In M/s. Hindustan Aeronautics Ltd. Vs.     The Workmen & Ors. , this Court was called upon to decide the question as to whether the expression    appropriate Government, as defined in Section 2(a)(i) of the Industrial Disputes Act, was the State Government or the Central Government. In that case dispute arose between the management of the Barrackpore branch (West Bengal) of the appellant and its employees. The Governor of West Bengal referred the dispute to Industrial Tribunal under Section 10 of the I.D. Act. The competence of the State Government to make the reference was called in question. A three-Judge Bench of this Court, relying on the decision in Heavy Engineerings case (supra), held that the reference was valid. The Court took note of the factors, viz; if there is any disturbance of industrial peace at Barrackpore where a considerable number of workmen were working, the appropriate Government concerned in the maintenance of the industrial peace was the West Bengal Government; that Barrackpore industry was a separate unit; the cause of action in relation to the industrial dispute arose at Barrackpore. Having regard to the definitions of the terms appropriate Government and establishment, in Section 2 of CLRA Act, it cannot be said that the factors which weighed with the Court were irrelevant. It was also pointed out therein that from time to time certain statutory corporations were included in the definition but no public company of which the shares were exclusively owned by the Government, was roped in the definition. What we have expressed above about Heavy Engineerings case (supra) will, equally apply here. The aforementioned phrase an industry carried on by or under the authority of the Central Government again fell for consideration of a three-Judge Bench of this Court in Rashtriya Mill Mazdoor Sangh, Nagpur vs. Model Mills, Nagpur & Anr. . The case arose in the context of Section 32(iv) of the Payment of Bonus Act, 1965, which provides that nothing in that Act shall apply to employees employed by an establishment engaged in any industry carried on by or under the authority of any department of the Central Government or a State Government or a local authority. Under Section 18-A of the Industries (Development and Regulation) Act, 1951, the Central Government appointed an authorised Controller to replace the management of the respondent - Model Mills. That was done to give effect to the directives issued by the Central Government under Section 16 of the said Act. On behalf of the respondent it was contended that substitution of the management by the Controller appointed under Section 18-A of the Industries (Development & Regulation) Act would tantamount to the industry being run under the authority of the department of the Central Government. Negativing the contention it was held :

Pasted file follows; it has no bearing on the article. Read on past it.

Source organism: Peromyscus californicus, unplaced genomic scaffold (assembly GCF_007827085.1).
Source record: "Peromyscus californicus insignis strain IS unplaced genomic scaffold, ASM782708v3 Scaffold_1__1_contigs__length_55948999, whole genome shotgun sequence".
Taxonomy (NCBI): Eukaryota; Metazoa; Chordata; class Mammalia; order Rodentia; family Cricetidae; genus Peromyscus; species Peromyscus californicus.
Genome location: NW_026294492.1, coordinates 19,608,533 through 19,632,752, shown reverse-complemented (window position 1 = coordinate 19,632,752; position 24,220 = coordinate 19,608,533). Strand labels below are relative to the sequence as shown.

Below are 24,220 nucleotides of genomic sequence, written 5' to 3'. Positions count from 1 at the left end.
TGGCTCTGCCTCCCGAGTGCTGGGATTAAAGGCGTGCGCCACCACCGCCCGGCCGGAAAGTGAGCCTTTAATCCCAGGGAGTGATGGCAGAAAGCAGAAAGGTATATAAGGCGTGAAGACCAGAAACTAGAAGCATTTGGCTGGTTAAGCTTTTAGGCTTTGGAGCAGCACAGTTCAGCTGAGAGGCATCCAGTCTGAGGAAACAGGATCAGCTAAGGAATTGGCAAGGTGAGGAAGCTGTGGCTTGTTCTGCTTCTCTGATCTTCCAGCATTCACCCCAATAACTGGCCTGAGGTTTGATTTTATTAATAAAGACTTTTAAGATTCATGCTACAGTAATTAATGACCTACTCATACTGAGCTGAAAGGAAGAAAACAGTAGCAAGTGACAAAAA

While exercising power of giving directions